Let's play a puzzle game using this sentence,
我对他的态度变了 = 我 对他 的 态度 变了 = 我(I) 对他(towards him) 的(?) 态度(attitude) 变了(has changed)
Now put the English together - "I towards him ? attitude has changed", which does not make sense per English Grammar, so we need to modify the sentence.
Grammatically, 的(?) can be a possessive pronoun or a possessive noun. ...
Depending on how we use it. 我是累 can be valid in some context to clarify the fact that I am truly tired. E.g. 你是不是累了? 我是累(了).
Similarly, 我也是又累又渴 can also be valid in a context like A: 我是又累又渴 B: 我也是又累又渴.
Without previous context, we can say 我又累又渴. It's generally saying I'm tired and thirsty. It's not for clarification or anything.
So, this use of 是 is for ...
It can read as either [我对他的]观点 or 我对[他的观点] depending on context. We will decide this according to logic, tone, etc. If one interpretation can make sense, we ignore the other. Sometimes, both can make sense. Then we have to rely on other context to determine.
#1 -- 我对他的观点提出抗议
#2 -- 我对他的态度变了
First of all the way to parse them is:-
The question then is in each case what does 我对他的... refers to ?
In #1 the 观点 is the 观点 of the Second Person, the 他.
In #2 the 态度 is the 态度 of the First Person, the 我.
Thus in #1, the 抗议, "objection / protest", is towards the 观点 of the Second ...
You need to identify the adjective and the object from the context
[我对他的]态度变了 = [My] attitude [toward him] have changed (I can change my attitude, but not his)
我对[他的]态度提出抗议 = I object [his] attitude (I can object his attitude, but not mine)
[我对他的]观点变了 = [My] viewpoint [toward him] have changed (I can change my viewpoint, but not his)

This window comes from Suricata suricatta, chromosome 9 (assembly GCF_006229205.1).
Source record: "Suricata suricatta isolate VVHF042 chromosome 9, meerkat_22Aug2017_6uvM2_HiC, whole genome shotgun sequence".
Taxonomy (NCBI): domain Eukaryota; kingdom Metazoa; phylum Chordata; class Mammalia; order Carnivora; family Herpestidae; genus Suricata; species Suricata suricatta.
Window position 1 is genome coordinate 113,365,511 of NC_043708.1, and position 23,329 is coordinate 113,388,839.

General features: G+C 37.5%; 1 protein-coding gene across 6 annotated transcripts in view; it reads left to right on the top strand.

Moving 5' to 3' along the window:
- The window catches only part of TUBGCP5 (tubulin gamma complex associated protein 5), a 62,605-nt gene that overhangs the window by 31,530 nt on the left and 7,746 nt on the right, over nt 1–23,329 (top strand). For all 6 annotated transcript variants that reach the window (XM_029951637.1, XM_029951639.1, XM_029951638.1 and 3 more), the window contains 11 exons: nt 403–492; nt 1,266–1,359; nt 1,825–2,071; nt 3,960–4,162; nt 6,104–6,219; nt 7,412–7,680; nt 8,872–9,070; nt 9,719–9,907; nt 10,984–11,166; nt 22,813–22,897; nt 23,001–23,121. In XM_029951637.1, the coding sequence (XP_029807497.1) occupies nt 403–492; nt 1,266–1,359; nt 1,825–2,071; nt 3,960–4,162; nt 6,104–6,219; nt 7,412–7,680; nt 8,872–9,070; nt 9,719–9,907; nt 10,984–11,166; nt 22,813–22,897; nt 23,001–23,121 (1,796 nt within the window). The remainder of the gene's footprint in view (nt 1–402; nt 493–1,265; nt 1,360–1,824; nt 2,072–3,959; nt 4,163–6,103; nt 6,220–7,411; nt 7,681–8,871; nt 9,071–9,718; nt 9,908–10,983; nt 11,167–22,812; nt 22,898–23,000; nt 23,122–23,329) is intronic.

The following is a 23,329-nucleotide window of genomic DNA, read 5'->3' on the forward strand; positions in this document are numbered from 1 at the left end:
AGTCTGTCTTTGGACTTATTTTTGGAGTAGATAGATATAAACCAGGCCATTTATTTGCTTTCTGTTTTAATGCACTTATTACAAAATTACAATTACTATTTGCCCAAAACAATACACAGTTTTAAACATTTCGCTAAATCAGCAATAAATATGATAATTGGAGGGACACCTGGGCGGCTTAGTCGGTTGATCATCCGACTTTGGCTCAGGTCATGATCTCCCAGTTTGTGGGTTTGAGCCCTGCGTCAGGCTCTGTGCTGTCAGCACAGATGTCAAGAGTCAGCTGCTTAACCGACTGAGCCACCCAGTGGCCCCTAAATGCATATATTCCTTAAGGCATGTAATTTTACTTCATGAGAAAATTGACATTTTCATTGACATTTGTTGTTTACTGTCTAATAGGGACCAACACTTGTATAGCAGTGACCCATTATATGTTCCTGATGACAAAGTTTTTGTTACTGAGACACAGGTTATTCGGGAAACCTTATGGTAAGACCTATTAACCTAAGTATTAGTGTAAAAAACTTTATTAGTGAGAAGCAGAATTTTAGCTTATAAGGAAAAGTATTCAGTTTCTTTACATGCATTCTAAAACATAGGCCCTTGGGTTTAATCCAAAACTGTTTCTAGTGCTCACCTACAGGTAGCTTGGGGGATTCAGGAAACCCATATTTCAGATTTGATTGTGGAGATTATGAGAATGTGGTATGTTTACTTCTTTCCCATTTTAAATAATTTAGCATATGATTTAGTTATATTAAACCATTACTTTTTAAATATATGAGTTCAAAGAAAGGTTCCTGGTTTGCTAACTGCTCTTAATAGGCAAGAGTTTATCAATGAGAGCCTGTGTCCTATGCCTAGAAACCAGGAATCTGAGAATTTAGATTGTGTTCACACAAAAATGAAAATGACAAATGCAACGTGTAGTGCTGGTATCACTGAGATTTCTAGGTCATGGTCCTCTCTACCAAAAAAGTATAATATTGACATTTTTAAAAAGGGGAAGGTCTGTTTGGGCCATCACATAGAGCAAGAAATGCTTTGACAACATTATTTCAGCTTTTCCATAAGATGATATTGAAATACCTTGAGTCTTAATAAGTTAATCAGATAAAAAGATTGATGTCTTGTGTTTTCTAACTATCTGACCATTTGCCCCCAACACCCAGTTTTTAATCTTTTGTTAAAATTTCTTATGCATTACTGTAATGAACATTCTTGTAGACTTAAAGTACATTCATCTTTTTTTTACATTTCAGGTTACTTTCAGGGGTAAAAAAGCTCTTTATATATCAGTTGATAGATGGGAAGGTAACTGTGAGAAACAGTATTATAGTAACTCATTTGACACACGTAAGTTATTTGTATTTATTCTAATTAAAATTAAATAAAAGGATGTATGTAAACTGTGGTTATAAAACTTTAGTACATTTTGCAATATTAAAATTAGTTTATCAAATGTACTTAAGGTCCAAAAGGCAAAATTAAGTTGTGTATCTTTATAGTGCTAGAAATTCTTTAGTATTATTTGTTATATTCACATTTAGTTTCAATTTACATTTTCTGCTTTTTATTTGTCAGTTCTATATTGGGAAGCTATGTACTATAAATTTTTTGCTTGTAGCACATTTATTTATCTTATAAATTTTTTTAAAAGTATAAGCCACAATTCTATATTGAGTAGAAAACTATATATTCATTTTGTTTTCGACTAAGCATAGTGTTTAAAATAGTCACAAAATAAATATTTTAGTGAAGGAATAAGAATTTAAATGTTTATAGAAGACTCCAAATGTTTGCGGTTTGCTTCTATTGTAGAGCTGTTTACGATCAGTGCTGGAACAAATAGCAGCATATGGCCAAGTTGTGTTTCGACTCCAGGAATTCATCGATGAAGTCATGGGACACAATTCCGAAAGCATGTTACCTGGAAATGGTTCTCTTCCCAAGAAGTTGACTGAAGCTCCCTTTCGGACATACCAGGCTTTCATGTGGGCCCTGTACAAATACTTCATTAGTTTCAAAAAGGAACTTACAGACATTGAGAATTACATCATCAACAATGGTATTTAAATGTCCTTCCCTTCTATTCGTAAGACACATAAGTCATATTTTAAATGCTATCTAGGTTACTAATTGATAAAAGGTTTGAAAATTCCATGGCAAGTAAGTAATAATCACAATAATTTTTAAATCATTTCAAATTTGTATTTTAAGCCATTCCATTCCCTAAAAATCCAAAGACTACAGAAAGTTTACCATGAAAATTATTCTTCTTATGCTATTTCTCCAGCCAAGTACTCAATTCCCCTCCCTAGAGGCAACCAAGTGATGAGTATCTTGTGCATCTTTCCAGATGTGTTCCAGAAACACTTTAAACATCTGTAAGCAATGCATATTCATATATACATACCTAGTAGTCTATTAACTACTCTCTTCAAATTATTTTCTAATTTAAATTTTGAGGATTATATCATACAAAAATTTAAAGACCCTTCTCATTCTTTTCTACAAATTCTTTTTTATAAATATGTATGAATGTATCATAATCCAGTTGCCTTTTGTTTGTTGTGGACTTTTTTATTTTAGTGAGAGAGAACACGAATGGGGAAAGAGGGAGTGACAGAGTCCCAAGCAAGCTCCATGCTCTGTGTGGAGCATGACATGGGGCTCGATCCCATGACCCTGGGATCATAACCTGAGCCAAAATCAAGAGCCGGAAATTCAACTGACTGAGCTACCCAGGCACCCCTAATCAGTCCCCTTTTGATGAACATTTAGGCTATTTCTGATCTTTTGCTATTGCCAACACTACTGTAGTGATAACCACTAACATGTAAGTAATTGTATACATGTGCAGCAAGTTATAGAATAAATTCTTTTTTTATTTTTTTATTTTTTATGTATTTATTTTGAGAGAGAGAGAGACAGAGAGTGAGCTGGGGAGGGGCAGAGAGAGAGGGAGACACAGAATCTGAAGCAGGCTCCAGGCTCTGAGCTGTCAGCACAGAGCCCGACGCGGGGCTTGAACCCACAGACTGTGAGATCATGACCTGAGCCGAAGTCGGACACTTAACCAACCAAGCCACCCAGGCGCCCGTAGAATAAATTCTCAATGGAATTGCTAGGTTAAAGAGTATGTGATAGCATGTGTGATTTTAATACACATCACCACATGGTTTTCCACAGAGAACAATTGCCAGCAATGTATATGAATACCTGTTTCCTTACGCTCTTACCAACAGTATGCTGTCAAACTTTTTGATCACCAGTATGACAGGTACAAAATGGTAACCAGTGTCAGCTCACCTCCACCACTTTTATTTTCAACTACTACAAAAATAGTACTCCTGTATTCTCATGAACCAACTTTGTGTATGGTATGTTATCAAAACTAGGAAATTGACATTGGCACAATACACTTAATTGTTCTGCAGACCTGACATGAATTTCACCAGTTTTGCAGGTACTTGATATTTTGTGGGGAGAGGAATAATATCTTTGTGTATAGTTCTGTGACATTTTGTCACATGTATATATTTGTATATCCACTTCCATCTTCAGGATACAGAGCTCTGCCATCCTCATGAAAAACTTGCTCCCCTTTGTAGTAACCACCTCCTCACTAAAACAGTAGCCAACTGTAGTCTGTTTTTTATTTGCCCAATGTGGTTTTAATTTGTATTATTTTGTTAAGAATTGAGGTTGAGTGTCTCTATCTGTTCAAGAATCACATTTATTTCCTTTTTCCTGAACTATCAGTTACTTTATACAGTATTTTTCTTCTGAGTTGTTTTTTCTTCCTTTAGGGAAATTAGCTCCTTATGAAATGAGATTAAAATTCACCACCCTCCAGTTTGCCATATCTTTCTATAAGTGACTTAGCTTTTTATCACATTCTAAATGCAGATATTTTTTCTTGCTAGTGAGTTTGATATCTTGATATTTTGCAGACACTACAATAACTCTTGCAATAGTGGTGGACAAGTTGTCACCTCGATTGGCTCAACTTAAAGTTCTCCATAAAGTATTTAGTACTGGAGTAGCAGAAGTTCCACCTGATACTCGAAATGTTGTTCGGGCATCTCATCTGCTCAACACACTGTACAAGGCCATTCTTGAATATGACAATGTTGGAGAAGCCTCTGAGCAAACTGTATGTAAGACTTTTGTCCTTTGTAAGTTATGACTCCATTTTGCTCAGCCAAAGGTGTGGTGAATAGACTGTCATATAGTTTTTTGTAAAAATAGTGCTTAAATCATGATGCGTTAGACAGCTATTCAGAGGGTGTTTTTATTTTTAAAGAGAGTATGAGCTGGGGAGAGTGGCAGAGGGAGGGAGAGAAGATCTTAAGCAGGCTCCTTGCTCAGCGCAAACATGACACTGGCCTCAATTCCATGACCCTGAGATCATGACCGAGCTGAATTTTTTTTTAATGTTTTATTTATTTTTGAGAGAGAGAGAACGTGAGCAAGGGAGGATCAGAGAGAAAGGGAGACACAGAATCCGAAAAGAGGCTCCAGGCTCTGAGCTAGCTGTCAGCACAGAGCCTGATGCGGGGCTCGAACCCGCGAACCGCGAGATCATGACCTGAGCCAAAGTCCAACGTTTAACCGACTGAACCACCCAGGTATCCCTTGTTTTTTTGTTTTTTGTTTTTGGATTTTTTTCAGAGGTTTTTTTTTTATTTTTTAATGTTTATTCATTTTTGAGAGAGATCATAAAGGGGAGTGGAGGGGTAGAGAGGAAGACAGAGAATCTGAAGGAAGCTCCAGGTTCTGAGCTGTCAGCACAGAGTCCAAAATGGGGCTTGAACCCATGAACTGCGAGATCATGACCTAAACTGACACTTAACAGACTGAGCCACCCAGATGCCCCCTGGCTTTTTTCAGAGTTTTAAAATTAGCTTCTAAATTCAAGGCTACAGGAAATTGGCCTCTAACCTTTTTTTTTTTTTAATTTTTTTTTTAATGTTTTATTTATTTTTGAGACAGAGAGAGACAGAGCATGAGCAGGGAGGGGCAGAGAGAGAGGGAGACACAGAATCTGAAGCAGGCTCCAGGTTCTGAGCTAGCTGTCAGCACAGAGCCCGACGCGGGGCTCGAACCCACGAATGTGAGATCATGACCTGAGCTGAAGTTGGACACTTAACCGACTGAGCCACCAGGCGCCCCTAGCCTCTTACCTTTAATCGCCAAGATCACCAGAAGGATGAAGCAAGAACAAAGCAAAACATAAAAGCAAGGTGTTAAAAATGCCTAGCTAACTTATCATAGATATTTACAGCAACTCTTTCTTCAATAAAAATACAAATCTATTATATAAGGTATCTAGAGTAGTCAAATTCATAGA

我对[他的]观点提出抗议 = I ...
1) There is a difference between 冷得 and 冷到. While 到 has the meanings of "to", "up to", "until (a time)", and "arrive"; 得 simply means "obtain" or "permit". It is clear that 到 has the implication of an event related to the change in space, extent, or time, which is lacking from the meanings of 得.
极 means "extreme", such as 北极(north pole), 南极(south pole), 极端(extreme - nothing if not).
多 means "much", "more", "many", "numerous",....
极了 - 好极了(extremely good), 棒极了(extremely good), 他長的難看极了([Direct translation]- His face is extremely difficult to look at. [Practical meaning] - He's so ugly.)
多了 - 好多了(...
“极了” is like "extremely", and usually used when you would state your opinion.
For example, you try on a new tux, and others said:
You look fantastic in this tux =
“多了” its level is lower than “极了”, and usually indicates some sort of change or comparison.
You look better in this tux (maybe look awful in the previous one) =
Yes, "请问" can indeed be ambiguous, because it can mean
"may I ask ..."
May I ask who you are looking for?
or it can mean:
"please ask (someone) ..."
I don't understand this either. Please ask the teacher.
How do you know which is which? Well, as with pretty much everything language, context ...
When someone says 我想问一个问题 (I want to ask a question), I may reply 问吧/请问吧 as "please ask", or more formally 请提出你的问题
When I wanna say "big family" , it'll be 大家庭. A single 家 is always regarded as house, rather than family. For example, 我的家还蛮大的 means my house is big, 我的家庭挺大的 means my family is big.
adjectives like old, new, good don't need 是
I would not put it that way. I would say that sentences without a verb are very common in Chinese. In this case, the structure is called 形容词谓语句 (adjectival predicate sentence), that is a sentence with an adjective as the main element of its predicate.
In an affirmative ...
All three of these are grammatically correct and equivalent in meaning (though the second is always preferred over the first and the third has an air of emphasis)
In a sentence such as "这很新"， 这 is a noun, 新 is a verb (roughly meaning "to be new") and 很 is an adverb.
In "这是新的" 这 is still a noun while 新的 is also a noun ...